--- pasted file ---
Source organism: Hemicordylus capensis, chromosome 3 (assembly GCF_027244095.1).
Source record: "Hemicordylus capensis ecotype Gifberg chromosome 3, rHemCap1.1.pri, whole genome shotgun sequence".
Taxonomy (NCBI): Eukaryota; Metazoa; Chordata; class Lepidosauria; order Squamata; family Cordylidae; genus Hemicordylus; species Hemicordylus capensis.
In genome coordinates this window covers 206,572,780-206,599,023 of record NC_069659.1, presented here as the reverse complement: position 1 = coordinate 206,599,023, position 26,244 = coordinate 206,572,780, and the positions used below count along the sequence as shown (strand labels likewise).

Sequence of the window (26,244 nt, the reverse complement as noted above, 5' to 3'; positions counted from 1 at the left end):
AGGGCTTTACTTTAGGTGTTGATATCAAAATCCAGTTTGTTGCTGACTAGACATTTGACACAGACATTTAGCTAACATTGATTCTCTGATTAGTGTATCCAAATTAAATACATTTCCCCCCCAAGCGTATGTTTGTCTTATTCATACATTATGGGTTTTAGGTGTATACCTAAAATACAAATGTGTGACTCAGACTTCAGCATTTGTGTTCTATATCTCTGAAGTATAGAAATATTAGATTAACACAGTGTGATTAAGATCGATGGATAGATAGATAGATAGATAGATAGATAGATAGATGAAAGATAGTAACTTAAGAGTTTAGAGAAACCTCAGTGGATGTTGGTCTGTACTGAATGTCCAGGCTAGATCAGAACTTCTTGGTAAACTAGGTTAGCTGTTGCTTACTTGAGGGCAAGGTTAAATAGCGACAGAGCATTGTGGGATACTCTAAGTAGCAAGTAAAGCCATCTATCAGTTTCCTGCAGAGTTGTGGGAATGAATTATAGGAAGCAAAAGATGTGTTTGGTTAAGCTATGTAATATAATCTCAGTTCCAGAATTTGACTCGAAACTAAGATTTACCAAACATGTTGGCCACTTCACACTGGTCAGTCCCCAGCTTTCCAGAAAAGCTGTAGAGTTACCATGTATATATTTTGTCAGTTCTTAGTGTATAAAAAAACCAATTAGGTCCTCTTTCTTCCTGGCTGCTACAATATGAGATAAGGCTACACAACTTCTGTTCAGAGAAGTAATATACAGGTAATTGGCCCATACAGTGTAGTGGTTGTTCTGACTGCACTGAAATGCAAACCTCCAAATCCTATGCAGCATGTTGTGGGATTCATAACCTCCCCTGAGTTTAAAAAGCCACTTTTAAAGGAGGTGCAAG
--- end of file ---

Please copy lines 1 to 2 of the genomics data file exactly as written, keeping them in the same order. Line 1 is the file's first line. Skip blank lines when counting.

Source organism: Hemicordylus capensis, chromosome 3 (assembly GCF_027244095.1).
Source record: "Hemicordylus capensis ecotype Gifberg chromosome 3, rHemCap1.1.pri, whole genome shotgun sequence".